“Why are there no boys in my dance class?” Sophie asked. She has a lot of questions like that lately.
Knock on wood, I think we’ve passed through the phase of “I don’t like any boys and I only wear pink.” Even in that phase, Sophie still played with lots of boys. But lately, Sophie has started to choose to wear purple or rainbow stripes. She has started to play more often with the superhero cape and firefighter hat that I put in her dress-up box, alongside all the princess dresses there. She has even taken out the trucks that she had told me she would never play with. All through her extreme-girliness phase of the middle-threes, she still played with legos and balls (partly because I got her pink legos), but her cool train-set gathered dust for a while. Now it’s back in play again, threading around the feet of her toy-kitchen.
And now she’s asking lots of questions. “Why don’t any of the boys in my school like pink?”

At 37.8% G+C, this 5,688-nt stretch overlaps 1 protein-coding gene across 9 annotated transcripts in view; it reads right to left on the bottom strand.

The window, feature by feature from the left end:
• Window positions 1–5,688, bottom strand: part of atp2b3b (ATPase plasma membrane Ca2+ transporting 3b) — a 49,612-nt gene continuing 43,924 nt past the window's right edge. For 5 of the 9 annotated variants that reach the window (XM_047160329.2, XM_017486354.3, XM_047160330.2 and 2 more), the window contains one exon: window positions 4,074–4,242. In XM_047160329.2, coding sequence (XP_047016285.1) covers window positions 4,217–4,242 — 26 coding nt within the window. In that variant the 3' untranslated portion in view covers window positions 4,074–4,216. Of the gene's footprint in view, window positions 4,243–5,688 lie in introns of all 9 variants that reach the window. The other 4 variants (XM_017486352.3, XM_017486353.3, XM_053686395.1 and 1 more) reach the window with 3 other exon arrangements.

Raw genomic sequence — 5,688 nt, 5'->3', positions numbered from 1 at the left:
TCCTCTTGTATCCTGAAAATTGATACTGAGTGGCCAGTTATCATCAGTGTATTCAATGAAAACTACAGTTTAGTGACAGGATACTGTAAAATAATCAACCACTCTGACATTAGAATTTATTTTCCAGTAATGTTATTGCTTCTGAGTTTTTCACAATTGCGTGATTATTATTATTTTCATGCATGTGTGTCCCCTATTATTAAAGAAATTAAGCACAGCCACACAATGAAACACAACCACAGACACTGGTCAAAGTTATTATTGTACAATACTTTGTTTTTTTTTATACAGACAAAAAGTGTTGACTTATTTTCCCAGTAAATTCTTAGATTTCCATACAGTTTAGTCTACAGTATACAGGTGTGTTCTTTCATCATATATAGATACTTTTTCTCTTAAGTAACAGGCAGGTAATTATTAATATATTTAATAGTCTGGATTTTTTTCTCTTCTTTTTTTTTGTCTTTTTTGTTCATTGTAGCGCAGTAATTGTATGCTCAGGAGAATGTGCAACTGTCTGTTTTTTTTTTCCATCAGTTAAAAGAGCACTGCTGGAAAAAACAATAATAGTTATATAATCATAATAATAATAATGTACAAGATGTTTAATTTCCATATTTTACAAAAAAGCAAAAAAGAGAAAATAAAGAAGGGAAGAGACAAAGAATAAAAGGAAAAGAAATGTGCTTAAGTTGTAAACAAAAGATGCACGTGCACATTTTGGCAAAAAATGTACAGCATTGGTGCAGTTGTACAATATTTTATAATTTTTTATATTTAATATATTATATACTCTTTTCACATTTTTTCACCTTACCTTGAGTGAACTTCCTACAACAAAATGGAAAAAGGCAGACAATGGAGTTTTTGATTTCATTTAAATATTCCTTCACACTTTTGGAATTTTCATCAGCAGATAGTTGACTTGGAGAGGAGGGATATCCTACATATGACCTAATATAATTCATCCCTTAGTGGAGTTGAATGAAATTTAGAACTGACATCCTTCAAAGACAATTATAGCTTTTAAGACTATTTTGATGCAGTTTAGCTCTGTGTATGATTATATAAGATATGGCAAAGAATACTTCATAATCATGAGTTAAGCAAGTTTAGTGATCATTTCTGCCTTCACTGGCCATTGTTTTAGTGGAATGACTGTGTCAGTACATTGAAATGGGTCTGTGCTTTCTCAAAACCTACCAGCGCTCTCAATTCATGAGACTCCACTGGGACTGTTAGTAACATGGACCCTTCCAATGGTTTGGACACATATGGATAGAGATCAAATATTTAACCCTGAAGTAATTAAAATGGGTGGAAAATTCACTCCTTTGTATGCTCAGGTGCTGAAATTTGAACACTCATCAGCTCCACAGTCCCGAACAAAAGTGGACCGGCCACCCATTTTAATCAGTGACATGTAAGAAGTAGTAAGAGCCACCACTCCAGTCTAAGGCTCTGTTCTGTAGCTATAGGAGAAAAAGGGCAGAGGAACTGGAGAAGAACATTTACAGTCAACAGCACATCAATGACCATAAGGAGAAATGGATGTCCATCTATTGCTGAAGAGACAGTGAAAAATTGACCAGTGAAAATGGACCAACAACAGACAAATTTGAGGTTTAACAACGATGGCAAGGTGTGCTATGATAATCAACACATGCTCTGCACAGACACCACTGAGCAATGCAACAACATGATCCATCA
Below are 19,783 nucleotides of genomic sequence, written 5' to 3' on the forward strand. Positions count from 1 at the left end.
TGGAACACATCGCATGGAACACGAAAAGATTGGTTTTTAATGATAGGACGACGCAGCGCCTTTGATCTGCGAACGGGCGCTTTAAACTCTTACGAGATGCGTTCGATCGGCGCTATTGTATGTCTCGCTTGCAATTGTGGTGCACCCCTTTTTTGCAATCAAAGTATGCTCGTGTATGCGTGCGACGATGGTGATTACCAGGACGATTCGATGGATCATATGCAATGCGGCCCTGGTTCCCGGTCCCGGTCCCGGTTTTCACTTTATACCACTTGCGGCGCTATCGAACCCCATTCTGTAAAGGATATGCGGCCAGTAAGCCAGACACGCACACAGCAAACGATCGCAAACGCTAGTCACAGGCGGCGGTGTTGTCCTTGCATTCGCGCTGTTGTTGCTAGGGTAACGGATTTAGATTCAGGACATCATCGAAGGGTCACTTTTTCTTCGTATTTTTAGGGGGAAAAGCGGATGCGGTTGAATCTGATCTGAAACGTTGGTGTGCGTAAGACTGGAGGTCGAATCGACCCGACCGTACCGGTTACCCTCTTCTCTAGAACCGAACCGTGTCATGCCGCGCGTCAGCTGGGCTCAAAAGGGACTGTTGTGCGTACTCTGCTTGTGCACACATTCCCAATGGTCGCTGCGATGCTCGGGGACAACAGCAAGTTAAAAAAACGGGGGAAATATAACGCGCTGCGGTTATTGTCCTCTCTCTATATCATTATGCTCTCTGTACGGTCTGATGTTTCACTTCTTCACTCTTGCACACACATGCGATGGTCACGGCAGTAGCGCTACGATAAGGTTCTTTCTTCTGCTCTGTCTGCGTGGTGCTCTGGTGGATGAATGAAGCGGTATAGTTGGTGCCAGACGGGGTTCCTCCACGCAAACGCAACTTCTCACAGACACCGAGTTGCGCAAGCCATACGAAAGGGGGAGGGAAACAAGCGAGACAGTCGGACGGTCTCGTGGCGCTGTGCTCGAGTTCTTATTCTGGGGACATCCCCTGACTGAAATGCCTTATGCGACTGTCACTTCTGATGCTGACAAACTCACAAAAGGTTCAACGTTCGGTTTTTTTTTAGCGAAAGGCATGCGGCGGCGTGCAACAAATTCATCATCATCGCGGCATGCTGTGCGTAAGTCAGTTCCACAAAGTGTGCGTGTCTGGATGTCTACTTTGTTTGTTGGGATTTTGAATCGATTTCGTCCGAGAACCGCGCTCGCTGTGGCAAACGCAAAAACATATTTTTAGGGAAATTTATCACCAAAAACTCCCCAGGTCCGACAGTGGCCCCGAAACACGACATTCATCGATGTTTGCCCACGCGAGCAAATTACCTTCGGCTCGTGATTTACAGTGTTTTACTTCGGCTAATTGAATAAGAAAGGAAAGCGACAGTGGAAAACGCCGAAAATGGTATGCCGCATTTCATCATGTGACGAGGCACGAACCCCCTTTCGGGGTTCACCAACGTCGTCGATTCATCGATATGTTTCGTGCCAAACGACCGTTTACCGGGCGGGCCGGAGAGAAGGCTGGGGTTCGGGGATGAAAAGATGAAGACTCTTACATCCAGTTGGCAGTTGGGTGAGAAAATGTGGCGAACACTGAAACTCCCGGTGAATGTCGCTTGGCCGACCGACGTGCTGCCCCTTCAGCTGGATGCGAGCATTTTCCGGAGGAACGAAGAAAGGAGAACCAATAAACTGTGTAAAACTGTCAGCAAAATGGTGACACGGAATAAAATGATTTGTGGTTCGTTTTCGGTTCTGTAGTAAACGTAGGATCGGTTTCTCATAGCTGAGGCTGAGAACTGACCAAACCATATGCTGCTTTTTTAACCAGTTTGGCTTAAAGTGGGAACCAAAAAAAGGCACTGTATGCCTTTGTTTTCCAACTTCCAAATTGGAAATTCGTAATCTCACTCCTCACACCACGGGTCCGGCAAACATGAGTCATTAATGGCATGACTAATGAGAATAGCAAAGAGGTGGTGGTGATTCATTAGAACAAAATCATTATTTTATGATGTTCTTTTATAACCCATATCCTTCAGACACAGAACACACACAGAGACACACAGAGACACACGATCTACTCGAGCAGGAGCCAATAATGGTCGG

So we’ve been talking about the ways that there are lots of pressures about how to be a boyish boy or girlish girl, but really there’s a whole range of different ways to be. I told her that girls are always girls, since I read that some of the passion for pink princess stuff comes from a phase in developmental psychology when toddlers assume that girls might turn into boys, if they don’t vigilantly manifest their girliness on the outside. I point out to her all the slightly gender-non-conforming friends she has. And I told her that the only real difference between boys and girls is the shape of their pee-pee bottoms.
She thought about this, then told me:
“You know what? In my Hawaii, girls don’t stay girls. Sometimes they become boys. Nothing really changes, though. If they liked the color pink when they were a girl, they’ll still like pink when they’re a boy. They still like the same colors and the same things to do. The only thing that changes is the shape of their noses.”